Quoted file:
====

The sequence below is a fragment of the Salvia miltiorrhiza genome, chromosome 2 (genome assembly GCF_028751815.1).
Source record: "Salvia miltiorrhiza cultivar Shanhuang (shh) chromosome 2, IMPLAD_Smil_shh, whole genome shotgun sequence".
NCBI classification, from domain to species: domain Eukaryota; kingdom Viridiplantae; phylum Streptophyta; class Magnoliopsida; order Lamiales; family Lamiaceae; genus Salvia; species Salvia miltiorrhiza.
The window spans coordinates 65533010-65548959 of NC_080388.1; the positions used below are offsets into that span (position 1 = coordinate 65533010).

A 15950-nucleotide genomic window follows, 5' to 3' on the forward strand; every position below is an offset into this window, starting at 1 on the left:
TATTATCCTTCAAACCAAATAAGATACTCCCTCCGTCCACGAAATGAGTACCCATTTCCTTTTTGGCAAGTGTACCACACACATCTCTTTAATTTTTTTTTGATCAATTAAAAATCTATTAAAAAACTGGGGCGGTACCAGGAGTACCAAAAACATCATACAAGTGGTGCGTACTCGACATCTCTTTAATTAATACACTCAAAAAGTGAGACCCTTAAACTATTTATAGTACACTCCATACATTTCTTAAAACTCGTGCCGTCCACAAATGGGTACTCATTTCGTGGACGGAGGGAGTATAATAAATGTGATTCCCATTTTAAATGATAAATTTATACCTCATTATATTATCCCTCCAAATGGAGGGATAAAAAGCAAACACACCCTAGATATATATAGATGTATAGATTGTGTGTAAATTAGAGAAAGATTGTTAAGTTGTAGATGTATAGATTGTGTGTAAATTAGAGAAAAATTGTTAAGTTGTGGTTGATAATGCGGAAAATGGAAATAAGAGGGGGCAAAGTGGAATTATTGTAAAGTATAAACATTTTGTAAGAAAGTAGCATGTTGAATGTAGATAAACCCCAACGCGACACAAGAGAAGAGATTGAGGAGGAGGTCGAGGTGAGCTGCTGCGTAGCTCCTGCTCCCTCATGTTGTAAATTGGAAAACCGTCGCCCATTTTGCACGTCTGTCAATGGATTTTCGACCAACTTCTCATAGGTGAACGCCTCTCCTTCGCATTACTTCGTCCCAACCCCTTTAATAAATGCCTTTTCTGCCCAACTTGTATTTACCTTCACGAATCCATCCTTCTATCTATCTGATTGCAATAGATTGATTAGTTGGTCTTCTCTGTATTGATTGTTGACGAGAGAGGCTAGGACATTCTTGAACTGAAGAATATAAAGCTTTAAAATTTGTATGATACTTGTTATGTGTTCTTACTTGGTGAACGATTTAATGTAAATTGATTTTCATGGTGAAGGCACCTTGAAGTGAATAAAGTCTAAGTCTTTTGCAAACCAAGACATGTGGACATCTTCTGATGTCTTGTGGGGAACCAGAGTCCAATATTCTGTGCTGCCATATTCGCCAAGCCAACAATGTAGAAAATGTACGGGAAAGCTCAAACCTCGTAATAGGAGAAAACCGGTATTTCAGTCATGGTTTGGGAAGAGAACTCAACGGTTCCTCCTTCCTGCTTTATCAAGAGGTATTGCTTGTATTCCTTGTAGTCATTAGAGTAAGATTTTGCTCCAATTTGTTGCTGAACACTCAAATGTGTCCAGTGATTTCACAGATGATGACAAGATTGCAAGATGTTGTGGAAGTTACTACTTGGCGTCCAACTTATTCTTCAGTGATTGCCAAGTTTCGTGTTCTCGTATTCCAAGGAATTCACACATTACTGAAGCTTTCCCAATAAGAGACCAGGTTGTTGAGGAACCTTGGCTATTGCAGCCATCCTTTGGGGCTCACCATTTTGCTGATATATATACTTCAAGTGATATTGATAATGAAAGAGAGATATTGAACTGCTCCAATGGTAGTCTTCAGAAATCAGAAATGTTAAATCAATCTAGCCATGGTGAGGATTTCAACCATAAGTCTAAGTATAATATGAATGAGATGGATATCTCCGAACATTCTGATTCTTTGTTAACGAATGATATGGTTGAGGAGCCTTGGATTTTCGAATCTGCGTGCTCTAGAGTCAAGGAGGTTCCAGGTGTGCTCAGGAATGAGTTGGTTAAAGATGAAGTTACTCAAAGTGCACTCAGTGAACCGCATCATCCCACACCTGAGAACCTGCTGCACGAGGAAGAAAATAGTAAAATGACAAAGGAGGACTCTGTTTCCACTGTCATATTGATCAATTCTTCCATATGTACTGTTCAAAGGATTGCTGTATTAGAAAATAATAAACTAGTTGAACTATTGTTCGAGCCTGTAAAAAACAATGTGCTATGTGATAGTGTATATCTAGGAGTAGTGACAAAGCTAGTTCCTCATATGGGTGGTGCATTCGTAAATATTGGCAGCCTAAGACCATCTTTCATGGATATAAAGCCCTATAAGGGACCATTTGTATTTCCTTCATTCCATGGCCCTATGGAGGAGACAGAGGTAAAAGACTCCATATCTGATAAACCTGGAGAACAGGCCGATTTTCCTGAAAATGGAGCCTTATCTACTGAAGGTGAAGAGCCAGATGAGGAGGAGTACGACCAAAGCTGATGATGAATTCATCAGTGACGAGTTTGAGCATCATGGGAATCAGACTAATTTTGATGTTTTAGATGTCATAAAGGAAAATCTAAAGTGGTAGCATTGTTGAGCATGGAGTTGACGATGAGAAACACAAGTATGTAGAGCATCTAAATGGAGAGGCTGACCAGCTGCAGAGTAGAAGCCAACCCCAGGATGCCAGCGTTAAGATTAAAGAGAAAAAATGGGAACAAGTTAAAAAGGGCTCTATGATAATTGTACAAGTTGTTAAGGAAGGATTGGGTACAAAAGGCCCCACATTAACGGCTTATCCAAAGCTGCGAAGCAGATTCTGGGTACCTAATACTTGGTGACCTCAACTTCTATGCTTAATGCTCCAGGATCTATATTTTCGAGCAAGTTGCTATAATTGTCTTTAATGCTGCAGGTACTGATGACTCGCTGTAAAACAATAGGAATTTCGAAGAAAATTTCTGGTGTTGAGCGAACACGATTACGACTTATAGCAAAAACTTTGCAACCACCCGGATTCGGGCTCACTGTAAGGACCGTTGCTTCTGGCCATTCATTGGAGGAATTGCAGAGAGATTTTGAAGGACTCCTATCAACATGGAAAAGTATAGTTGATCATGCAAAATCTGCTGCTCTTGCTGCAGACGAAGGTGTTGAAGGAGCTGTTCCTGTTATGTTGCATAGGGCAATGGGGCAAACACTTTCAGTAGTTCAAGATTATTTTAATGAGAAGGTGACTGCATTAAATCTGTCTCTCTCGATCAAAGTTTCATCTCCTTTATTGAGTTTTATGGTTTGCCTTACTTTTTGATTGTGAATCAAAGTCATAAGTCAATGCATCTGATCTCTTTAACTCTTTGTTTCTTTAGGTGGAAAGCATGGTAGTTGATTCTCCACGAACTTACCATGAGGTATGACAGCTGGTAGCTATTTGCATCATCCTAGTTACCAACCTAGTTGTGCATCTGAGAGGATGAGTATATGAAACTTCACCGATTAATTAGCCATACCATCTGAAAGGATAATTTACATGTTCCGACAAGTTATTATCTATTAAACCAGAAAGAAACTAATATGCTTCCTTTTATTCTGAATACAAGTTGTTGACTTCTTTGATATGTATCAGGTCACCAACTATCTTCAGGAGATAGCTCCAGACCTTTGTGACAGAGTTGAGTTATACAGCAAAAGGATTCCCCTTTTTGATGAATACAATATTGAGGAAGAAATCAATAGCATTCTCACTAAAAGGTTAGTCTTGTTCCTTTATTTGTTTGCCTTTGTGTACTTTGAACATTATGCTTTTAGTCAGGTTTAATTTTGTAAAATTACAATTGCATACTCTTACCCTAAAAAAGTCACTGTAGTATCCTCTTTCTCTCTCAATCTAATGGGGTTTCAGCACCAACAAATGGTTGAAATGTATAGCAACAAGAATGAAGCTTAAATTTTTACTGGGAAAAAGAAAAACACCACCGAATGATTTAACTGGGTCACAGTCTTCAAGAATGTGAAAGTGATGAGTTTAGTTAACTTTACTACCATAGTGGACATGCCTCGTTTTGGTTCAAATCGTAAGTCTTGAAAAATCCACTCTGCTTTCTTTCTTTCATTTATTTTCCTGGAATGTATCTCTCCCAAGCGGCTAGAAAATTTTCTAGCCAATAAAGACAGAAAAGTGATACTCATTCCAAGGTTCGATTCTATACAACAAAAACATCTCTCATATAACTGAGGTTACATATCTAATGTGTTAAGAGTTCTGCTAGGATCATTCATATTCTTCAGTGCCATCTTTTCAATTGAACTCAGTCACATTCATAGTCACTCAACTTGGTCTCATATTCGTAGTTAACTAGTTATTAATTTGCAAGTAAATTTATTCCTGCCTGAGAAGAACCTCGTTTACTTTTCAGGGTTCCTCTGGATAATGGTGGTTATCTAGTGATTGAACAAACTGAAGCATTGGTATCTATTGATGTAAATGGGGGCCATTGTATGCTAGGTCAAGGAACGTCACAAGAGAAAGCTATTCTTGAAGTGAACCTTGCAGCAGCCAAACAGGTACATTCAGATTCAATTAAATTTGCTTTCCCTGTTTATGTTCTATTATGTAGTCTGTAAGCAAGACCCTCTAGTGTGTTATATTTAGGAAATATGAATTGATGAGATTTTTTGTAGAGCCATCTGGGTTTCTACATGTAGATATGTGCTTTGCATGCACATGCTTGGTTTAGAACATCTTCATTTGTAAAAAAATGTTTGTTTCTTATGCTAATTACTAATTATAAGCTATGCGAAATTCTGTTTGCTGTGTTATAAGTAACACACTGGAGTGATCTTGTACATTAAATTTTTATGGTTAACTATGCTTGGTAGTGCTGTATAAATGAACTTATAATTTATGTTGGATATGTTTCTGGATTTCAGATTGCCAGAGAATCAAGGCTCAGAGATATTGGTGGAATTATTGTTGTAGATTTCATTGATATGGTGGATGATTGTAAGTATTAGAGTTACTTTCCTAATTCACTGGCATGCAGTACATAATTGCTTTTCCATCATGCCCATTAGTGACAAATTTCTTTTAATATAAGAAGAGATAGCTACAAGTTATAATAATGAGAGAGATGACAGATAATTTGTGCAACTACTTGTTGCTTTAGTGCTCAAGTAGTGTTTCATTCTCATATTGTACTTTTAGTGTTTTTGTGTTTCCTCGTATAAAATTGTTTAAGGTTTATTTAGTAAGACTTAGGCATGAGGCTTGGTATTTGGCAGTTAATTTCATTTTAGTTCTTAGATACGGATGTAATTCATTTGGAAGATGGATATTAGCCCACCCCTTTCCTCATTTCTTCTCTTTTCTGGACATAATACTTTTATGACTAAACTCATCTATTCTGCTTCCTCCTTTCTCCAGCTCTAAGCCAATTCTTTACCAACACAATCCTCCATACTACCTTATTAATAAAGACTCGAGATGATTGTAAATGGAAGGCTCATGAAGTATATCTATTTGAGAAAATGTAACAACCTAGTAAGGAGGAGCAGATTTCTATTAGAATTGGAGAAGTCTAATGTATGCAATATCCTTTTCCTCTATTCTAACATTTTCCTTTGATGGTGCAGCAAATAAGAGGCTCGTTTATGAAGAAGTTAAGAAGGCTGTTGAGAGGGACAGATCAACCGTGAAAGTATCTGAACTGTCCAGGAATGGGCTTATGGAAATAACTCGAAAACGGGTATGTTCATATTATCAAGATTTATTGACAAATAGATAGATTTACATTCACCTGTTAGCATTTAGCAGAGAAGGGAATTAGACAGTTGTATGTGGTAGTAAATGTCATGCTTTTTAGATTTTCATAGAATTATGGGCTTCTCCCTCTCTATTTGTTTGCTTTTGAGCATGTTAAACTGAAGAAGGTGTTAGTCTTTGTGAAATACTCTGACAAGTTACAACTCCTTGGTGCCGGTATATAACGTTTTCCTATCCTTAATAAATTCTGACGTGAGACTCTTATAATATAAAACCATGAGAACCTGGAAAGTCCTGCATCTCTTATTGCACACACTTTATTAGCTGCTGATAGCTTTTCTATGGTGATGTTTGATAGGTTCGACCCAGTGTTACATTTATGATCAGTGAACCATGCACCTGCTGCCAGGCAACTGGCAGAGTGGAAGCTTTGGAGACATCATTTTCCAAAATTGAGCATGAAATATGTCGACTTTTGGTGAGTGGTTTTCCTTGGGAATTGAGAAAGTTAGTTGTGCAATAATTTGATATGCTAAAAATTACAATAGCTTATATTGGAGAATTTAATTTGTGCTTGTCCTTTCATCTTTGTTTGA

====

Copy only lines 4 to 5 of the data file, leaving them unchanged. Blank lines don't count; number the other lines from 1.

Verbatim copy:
The window spans coordinates 65533010-65548959 of NC_080388.1; the positions used below are offsets into that span (position 1 = coordinate 65533010).

A 15950-nucleotide genomic window follows, 5' to 3' on the forward strand; every position below is an offset into this window, starting at 1 on the left: